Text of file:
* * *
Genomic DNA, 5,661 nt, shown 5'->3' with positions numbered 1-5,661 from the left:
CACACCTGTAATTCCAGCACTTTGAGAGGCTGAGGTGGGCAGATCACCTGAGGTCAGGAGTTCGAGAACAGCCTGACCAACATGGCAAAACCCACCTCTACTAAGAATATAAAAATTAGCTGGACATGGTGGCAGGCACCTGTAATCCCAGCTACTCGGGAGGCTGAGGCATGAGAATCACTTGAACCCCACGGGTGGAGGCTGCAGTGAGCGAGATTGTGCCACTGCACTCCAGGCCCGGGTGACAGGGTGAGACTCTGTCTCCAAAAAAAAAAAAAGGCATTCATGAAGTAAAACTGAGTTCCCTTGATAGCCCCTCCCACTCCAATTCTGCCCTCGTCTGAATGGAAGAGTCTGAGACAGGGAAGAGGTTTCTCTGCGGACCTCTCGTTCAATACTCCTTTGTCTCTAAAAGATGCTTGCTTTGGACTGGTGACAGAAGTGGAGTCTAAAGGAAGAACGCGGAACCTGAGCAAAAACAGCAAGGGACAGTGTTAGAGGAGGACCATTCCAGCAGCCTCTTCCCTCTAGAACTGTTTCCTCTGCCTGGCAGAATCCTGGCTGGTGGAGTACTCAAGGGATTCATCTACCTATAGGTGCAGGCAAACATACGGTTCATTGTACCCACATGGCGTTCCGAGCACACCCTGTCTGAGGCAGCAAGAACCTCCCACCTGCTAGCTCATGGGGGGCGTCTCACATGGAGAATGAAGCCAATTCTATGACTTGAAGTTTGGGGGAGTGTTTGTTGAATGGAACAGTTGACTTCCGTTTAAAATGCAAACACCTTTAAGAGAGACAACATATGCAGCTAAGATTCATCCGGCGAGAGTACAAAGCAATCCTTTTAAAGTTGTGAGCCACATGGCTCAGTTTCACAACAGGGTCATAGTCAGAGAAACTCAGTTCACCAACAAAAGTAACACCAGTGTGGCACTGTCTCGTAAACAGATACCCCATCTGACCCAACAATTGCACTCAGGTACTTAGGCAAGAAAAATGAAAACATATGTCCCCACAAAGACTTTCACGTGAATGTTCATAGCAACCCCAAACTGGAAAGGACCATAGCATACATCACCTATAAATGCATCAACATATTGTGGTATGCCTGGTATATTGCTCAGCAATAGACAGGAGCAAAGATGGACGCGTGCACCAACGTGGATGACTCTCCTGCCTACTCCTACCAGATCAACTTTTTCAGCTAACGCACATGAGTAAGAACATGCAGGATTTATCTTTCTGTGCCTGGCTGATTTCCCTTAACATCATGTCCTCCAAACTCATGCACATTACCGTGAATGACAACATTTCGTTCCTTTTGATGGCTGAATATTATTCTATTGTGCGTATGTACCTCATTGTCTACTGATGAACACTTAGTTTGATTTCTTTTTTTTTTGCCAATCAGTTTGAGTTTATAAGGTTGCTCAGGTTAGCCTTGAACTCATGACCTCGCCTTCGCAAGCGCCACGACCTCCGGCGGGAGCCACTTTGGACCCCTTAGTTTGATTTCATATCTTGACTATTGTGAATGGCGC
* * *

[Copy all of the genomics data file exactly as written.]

Genomic DNA, 5,661 nt, shown 5'->3' with positions numbered 1-5,661 from the left:
CACACCTGTAATTCCAGCACTTTGAGAGGCTGAGGTGGGCAGATCACCTGAGGTCAGGAGTTCGAGAACAGCCTGACCAACATGGCAAAACCCACCTCTACTAAGAATATAAAAATTAGCTGGACATGGTGGCAGGCACCTGTAATCCCAGCTACTCGGGAGGCTGAGGCATGAGAATCACTTGAACCCCACGGGTGGAGGCTGCAGTGAGCGAGATTGTGCCACTGCACTCCAGGCCCGGGTGACAGGGTGAGACTCTGTCTCCAAAAAAAAAAAAAGGCATTCATGAAGTAAAACTGAGTTCCCTTGATAGCCCCTCCCACTCCAATTCTGCCCTCGTCTGAATGGAAGAGTCTGAGACAGGGAAGAGGTTTCTCTGCGGACCTCTCGTTCAATACTCCTTTGTCTCTAAAAGATGCTTGCTTTGGACTGGTGACAGAAGTGGAGTCTAAAGGAAGAACGCGGAACCTGAGCAAAAACAGCAAGGGACAGTGTTAGAGGAGGACCATTCCAGCAGCCTCTTCCCTCTAGAACTGTTTCCTCTGCCTGGCAGAATCCTGGCTGGTGGAGTACTCAAGGGATTCATCTACCTATAGGTGCAGGCAAACATACGGTTCATTGTACCCACATGGCGTTCCGAGCACACCCTGTCTGAGGCAGCAAGAACCTCCCACCTGCTAGCTCATGGGGGGCGTCTCACATGGAGAATGAAGCCAATTCTATGACTTGAAGTTTGGGGGAGTGTTTGTTGAATGGAACAGTTGACTTCCGTTTAAAATGCAAACACCTTTAAGAGAGACAACATATGCAGCTAAGATTCATCCGGCGAGAGTACAAAGCAATCCTTTTAAAGTTGTGAGCCACATGGCTCAGTTTCACAACAGGGTCATAGTCAGAGAAACTCAGTTCACCAACAAAAGTAACACCAGTGTGGCACTGTCTCGTAAACAGATACCCCATCTGACCCAACAATTGCACTCAGGTACTTAGGCAAGAAAAATGAAAACATATGTCCCCACAAAGACTTTCACGTGAATGTTCATAGCAACCCCAAACTGGAAAGGACCATAGCATACATCACCTATAAATGCATCAACATATTGTGGTATGCCTGGTATATTGCTCAGCAATAGACAGGAGCAAAGATGGACGCGTGCACCAACGTGGATGACTCTCCTGCCTACTCCTACCAGATCAACTTTTTCAGCTAACGCACATGAGTAAGAACATGCAGGATTTATCTTTCTGTGCCTGGCTGATTTCCCTTAACATCATGTCCTCCAAACTCATGCACATTACCGTGAATGACAACATTTCGTTCCTTTTGATGGCTGAATATTATTCTATTGTGCGTATGTACCTCATTGTCTACTGATGAACACTTAGTTTGATTTCTTTTTTTTTTGCCAATCAGTTTGAGTTTATAAGGTTGCTCAGGTTAGCCTTGAACTCATGACCTCGCCTTCGCAAGCGCCACGACCTCCGGCGGGAGCCACTTTGGACCCCTTAGTTTGATTTCATATCTTGACTATTGTGAATGGCGC